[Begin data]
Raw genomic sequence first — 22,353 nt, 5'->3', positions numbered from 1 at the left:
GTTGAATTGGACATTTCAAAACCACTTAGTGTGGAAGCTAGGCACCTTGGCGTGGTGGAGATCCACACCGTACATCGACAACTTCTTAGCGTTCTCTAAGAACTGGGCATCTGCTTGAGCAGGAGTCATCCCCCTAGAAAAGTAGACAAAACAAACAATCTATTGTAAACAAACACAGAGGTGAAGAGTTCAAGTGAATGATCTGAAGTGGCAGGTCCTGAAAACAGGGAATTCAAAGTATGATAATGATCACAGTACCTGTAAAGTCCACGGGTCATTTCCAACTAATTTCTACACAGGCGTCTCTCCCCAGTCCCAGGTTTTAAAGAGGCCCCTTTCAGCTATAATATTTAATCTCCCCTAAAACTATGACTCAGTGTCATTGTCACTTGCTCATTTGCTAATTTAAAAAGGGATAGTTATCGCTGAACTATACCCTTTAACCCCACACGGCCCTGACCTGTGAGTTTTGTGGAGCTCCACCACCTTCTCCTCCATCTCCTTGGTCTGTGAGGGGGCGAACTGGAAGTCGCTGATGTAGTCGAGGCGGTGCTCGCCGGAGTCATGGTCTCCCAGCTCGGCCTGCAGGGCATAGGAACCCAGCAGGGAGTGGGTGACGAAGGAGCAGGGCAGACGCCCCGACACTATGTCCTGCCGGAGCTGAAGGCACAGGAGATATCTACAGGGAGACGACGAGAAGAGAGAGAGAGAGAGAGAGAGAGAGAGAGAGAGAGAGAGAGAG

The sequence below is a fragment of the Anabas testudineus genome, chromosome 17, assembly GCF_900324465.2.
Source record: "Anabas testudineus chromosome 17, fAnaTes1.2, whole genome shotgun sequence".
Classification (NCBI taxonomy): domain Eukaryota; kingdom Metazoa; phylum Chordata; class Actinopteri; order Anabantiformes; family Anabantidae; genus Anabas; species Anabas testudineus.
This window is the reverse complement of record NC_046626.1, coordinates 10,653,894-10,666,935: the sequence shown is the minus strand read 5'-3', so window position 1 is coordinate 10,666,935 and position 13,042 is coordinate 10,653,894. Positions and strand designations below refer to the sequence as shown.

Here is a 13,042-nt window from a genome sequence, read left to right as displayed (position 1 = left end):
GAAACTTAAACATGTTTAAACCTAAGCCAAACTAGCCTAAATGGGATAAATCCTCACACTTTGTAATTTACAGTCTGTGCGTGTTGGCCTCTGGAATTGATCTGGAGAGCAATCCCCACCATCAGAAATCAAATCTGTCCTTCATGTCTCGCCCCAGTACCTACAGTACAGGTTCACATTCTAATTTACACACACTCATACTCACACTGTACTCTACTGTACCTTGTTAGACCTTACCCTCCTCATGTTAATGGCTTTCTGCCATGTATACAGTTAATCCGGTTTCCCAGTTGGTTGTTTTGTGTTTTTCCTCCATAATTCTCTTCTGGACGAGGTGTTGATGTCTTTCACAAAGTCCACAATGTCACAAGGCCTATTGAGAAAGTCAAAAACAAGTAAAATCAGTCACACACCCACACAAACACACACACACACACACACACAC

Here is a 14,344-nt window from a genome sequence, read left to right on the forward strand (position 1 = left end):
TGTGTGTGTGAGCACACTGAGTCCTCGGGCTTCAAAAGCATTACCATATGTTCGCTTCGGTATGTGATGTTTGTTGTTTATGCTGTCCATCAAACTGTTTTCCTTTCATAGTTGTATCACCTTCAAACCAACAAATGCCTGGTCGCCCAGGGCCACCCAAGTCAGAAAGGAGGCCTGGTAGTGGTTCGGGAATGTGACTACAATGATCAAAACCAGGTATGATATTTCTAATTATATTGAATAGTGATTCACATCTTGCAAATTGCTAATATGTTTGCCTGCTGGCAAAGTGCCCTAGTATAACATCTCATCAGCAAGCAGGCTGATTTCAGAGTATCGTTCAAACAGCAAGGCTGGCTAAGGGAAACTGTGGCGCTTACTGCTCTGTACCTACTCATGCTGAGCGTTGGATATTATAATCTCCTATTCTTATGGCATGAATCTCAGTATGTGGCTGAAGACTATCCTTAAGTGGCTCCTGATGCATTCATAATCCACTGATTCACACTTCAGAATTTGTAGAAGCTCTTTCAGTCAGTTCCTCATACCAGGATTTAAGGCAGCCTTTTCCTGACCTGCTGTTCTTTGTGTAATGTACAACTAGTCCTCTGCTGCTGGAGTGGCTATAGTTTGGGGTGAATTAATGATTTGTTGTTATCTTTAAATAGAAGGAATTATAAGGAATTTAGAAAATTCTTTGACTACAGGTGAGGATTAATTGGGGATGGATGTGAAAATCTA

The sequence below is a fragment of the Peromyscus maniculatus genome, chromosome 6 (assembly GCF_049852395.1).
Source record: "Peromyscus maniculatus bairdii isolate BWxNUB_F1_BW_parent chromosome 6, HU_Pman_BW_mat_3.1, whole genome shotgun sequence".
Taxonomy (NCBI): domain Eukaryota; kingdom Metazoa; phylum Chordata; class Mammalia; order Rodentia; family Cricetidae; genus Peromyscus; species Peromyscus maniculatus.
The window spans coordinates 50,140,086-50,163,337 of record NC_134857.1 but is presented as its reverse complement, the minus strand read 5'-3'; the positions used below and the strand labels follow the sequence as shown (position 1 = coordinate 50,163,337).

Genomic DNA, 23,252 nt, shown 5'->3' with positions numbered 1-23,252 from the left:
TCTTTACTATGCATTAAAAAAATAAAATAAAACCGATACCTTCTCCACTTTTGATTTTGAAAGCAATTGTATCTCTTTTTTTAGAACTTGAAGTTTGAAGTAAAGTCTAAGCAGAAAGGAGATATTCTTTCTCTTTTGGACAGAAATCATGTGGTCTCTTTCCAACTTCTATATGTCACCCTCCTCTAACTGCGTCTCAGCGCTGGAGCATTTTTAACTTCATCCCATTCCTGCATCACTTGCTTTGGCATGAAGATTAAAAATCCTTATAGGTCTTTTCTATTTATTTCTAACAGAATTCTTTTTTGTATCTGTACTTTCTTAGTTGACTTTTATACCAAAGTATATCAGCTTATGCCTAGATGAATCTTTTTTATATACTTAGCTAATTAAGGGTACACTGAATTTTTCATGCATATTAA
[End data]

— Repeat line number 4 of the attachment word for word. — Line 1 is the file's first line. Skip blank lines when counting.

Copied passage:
Source record: "Anabas testudineus chromosome 17, fAnaTes1.2, whole genome shotgun sequence".